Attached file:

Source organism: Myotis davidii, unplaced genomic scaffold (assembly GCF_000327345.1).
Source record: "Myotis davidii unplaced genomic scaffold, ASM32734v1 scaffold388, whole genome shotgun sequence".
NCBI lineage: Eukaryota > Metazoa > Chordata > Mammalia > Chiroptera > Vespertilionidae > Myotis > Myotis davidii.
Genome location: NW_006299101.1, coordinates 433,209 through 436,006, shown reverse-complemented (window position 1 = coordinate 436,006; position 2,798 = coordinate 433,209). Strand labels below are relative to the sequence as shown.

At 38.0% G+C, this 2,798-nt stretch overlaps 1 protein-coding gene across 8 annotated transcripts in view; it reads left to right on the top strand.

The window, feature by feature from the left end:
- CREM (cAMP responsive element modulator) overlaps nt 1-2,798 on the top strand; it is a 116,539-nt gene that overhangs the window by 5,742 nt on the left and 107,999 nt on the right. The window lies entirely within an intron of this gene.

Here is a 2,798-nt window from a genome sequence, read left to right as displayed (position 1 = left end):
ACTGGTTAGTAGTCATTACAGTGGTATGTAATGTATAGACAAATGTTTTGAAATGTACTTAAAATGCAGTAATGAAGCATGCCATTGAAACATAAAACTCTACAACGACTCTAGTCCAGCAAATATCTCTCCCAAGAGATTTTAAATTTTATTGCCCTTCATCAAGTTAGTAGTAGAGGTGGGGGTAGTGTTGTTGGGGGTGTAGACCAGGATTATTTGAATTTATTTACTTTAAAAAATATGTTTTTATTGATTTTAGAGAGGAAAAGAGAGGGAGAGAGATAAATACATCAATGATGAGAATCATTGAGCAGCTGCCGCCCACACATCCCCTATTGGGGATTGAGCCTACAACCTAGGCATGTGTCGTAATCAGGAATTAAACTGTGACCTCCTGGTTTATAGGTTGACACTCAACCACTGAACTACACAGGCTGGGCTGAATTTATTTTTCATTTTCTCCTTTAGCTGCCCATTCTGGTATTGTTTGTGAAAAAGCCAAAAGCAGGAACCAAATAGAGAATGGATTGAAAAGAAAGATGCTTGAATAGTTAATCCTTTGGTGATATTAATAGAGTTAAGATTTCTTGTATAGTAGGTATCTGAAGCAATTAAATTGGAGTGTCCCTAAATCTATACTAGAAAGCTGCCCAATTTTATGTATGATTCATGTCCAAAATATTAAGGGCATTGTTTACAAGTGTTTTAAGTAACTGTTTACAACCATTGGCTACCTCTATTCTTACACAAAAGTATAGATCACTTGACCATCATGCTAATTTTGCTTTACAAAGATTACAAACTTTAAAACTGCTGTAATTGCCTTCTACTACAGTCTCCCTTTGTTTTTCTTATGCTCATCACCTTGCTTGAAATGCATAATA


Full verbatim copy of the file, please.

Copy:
Source organism: Myotis davidii, unplaced genomic scaffold (assembly GCF_000327345.1).
Source record: "Myotis davidii unplaced genomic scaffold, ASM32734v1 scaffold388, whole genome shotgun sequence".
NCBI lineage: Eukaryota > Metazoa > Chordata > Mammalia > Chiroptera > Vespertilionidae > Myotis > Myotis davidii.
Genome location: NW_006299101.1, coordinates 433,209 through 436,006, shown reverse-complemented (window position 1 = coordinate 436,006; position 2,798 = coordinate 433,209). Strand labels below are relative to the sequence as shown.

At 38.0% G+C, this 2,798-nt stretch overlaps 1 protein-coding gene across 8 annotated transcripts in view; it reads left to right on the top strand.

The window, feature by feature from the left end:
- CREM (cAMP responsive element modulator) overlaps nt 1-2,798 on the top strand; it is a 116,539-nt gene that overhangs the window by 5,742 nt on the left and 107,999 nt on the right. The window lies entirely within an intron of this gene.

Here is a 2,798-nt window from a genome sequence, read left to right as displayed (position 1 = left end):
ACTGGTTAGTAGTCATTACAGTGGTATGTAATGTATAGACAAATGTTTTGAAATGTACTTAAAATGCAGTAATGAAGCATGCCATTGAAACATAAAACTCTACAACGACTCTAGTCCAGCAAATATCTCTCCCAAGAGATTTTAAATTTTATTGCCCTTCATCAAGTTAGTAGTAGAGGTGGGGGTAGTGTTGTTGGGGGTGTAGACCAGGATTATTTGAATTTATTTACTTTAAAAAATATGTTTTTATTGATTTTAGAGAGGAAAAGAGAGGGAGAGAGATAAATACATCAATGATGAGAATCATTGAGCAGCTGCCGCCCACACATCCCCTATTGGGGATTGAGCCTACAACCTAGGCATGTGTCGTAATCAGGAATTAAACTGTGACCTCCTGGTTTATAGGTTGACACTCAACCACTGAACTACACAGGCTGGGCTGAATTTATTTTTCATTTTCTCCTTTAGCTGCCCATTCTGGTATTGTTTGTGAAAAAGCCAAAAGCAGGAACCAAATAGAGAATGGATTGAAAAGAAAGATGCTTGAATAGTTAATCCTTTGGTGATATTAATAGAGTTAAGATTTCTTGTATAGTAGGTATCTGAAGCAATTAAATTGGAGTGTCCCTAAATCTATACTAGAAAGCTGCCCAATTTTATGTATGATTCATGTCCAAAATATTAAGGGCATTGTTTACAAGTGTTTTAAGTAACTGTTTACAACCATTGGCTACCTCTATTCTTACACAAAAGTATAGATCACTTGACCATCATGCTAATTTTGCTTTACAAAGATTACAAACTTTAAAACTGCTGTAATTGCCTTCTACTACAGTCTCCCTTTGTTTTTCTTATGCTCATCACCTTGCTTGAAATGCATAATA